Each day, limestone was transported to the cement plant of Secil Supremo Cimentos by hundreds of trucks, with a huge environmental impact: gas emissions, damage to the road, material spills. The loads are now carried via a FlyingBelt®, a transport solution with a very low environmental impact that is perfectly adapted to topographic constraints.
In Brazil, Supremo Secil Cimentos, one of the largest cement manufacturers in the country, entrusted the design and installation of an impressive FlyingBelt® on its site in Adrianópolis, five hours from São Paulo, to AGUDIO, the Group's material transport expert.
The company now benefits from an environmentally friendly and cost-effective alternative to the hundreds of trucks a day required to transport 720 tonnes of limestone from the quarry to the cement plant every hour. Despite significant topographic constraints, the FlyingBelt® crosses the valley over a distance of more than 1,700 metres and stands out for its record span of 850 metres, thereby outperforming all types of FlyingBelt® combined. After Barroso, constructed in 2016, this is the second FlyingBelt® installation in a cement plant in Brazil.
Open year round, this is the second FlyingBelt® installation in a cement plant in Brazil, after Barroso in 2016.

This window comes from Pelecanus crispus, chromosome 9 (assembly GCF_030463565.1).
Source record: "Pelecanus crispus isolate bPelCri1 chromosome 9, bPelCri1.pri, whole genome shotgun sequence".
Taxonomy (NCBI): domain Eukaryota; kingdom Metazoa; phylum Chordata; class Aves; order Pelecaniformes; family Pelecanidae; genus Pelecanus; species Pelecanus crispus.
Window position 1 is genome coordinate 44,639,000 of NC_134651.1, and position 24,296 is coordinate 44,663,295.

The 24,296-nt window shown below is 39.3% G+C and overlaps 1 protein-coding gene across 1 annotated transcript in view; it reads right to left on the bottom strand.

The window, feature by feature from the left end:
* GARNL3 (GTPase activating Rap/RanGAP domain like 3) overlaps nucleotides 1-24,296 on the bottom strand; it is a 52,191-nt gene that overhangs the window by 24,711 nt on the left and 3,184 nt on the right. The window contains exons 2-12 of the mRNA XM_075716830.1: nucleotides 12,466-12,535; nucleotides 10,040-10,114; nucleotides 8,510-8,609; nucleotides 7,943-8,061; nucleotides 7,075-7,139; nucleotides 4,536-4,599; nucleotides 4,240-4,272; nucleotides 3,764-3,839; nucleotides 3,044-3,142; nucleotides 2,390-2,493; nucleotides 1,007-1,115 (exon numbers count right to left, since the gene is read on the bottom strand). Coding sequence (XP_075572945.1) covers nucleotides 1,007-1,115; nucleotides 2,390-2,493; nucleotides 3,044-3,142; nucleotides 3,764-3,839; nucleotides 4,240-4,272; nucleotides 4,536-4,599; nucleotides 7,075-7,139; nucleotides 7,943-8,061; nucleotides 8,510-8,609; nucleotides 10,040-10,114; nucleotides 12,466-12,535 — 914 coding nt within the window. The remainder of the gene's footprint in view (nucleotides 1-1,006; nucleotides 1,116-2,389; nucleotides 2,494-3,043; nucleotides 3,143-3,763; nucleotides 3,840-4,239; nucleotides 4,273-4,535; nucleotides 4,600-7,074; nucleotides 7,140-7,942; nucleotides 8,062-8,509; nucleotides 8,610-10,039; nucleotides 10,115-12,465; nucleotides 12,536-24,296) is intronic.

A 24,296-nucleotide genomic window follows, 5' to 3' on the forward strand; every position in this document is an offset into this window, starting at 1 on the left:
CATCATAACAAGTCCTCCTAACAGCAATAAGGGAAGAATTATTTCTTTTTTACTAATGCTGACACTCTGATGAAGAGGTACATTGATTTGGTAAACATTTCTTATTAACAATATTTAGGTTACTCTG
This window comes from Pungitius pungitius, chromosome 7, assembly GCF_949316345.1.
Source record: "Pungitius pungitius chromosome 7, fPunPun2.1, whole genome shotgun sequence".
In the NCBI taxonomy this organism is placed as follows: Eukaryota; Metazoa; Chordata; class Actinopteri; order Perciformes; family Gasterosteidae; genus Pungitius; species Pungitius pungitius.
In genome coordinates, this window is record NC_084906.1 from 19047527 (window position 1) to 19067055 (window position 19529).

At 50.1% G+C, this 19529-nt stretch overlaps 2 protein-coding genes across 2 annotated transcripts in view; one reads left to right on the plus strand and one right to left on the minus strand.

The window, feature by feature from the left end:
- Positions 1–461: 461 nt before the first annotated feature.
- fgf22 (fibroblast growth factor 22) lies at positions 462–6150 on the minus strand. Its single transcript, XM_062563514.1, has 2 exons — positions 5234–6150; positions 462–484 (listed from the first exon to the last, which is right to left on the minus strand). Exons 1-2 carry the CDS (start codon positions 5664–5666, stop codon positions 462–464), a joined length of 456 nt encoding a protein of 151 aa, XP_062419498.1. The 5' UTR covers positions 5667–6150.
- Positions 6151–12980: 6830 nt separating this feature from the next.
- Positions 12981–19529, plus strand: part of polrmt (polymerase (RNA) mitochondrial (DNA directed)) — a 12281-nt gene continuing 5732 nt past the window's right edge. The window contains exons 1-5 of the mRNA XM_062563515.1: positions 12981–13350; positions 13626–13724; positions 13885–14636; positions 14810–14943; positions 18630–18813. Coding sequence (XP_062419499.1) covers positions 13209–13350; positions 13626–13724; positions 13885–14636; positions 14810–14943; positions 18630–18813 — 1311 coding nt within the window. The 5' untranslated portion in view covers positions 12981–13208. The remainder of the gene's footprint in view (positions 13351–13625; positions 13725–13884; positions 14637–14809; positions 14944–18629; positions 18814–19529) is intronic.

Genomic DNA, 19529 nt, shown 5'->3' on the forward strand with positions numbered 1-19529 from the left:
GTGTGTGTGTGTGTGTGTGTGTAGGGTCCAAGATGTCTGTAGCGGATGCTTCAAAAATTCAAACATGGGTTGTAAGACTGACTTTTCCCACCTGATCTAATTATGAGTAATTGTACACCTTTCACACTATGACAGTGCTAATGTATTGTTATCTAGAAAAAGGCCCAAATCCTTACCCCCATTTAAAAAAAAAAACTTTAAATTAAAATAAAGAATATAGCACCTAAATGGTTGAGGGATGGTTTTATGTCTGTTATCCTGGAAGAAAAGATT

6 min 30s
720 tonnes of material per hour
for the project
suspended conveyor in the world
For this second installation in Brazil, after Barroso, which holds the record for the world’s longest suspended conveyor belt, Adrianópolis’s FlyingBelt® takes second place on the podium. Another record: the longest span in the world, 850 metres.
The FlyingBelt® helps to preserve the environment by significantly reducing pollutant emissions and overcoming the need for expensive, polluting road transport.
Adrianópolis FlyingBelt® in pictures
Brazil – State of São Paulo – 2013
Equipped with 290 buckets, this 10-kilometre-long rope line transports 9,000 tonnes of limestone daily to the cement plant of the city of Apiai, in the state of São Paulo. This quiet, eco-friendly solution helps preserve the natural site.Read
France – Saint-Egrève – 1987
The industrial ropeway, which is almost 2 km long, transports materials, crossing the Isère, a 6-lane motorway and with a significant difference in elevation on the slopes of the Vercors Massif to the cement works of Saint-Egrève.Read